When you are ready to build a center of content operations, there are several key roles to bring onboard. Let’s take a closer look at these important roles.
The Project Manager
McKnight explains that you need strong leadership that can work across the organization. It could be a centralized digital team, but she has seen the management of content operations work well under the office of the PMO (project management office). If you don't have a PMO, then assign a project manager who doesn't work out of a specific department, but will operate separately, managing the content operations as a distinct unit.
Content operations is about unifying silos across the organization, so you need someone running it who can work with all teams and doesn't lean to one group or another.
The project manager's role is to ensure that all groups are involved in defining the content strategy and have provided all the information necessary from their groups to help define the best content operations approach. This person manages the end-to-end operations daily.
The Content Strategist
You will have one or more content strategists on your content operations team, and there are two basic types of content strategists (sometimes one strategist plays both roles).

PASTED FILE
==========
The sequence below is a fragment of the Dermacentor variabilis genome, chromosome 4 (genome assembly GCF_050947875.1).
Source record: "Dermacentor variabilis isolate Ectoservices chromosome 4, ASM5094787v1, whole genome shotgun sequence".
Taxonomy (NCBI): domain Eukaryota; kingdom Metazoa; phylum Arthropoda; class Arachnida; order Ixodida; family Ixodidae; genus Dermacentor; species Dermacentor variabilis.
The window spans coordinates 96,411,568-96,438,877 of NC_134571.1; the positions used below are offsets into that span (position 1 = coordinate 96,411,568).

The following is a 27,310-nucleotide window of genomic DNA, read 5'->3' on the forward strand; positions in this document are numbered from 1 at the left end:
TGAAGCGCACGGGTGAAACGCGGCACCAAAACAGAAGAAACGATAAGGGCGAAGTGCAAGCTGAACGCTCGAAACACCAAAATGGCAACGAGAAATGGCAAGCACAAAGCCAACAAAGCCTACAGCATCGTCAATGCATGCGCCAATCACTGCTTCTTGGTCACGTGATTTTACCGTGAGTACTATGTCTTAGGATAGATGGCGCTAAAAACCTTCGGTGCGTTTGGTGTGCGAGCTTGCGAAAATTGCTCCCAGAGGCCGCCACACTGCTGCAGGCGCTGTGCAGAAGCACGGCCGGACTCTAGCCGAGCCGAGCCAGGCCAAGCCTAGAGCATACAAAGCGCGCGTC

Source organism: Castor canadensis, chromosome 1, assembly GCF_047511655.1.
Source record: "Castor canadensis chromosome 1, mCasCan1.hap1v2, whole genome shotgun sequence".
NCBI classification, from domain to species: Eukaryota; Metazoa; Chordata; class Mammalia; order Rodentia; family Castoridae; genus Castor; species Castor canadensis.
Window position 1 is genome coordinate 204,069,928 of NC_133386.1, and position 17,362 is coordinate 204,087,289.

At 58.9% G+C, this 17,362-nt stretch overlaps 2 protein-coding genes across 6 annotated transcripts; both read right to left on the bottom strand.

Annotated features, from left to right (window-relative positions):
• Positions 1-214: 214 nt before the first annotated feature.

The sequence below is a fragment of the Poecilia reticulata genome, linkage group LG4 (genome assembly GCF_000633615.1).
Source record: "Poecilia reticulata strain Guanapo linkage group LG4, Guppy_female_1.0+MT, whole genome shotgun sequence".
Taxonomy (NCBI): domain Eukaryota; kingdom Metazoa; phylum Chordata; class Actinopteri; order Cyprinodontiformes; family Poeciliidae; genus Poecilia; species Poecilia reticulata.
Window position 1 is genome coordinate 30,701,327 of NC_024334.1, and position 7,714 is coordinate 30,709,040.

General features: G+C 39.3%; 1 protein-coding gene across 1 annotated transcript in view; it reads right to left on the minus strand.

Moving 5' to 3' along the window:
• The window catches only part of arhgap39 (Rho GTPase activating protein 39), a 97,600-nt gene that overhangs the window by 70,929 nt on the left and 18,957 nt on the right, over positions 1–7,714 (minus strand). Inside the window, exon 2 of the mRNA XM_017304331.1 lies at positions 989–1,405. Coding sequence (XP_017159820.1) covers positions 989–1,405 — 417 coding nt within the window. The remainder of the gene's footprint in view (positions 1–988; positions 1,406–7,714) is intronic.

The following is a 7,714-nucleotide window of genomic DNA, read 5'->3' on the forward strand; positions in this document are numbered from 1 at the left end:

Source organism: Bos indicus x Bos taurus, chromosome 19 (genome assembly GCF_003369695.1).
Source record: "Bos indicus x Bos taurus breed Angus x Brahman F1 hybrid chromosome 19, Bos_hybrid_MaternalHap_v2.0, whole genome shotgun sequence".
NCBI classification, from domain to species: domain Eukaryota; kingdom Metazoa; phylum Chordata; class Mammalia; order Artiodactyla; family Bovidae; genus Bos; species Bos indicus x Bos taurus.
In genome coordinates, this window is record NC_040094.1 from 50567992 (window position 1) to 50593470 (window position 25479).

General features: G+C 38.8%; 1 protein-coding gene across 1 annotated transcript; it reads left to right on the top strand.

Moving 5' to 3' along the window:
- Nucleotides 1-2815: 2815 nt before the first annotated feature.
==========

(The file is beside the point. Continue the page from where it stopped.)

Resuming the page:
- Front-end Content strategist: A front-end content strategist works on the business side. They help define personas and create journey maps, map out SEO strategies, and document style guides. The front-end content strategist maps out the content to create for each persona and stage of the journey, identifying what to create, who needs to review and approve, and more.
- Back-end content strategist: A back-end content strategist focuses on the structure and management of content. They look at content requirements and identify areas for reuse and map out how to structure the content for reuse. They define intelligent content models, taxonomies, and metadata. You may hear the term "information architect" used for the back-end content strategist.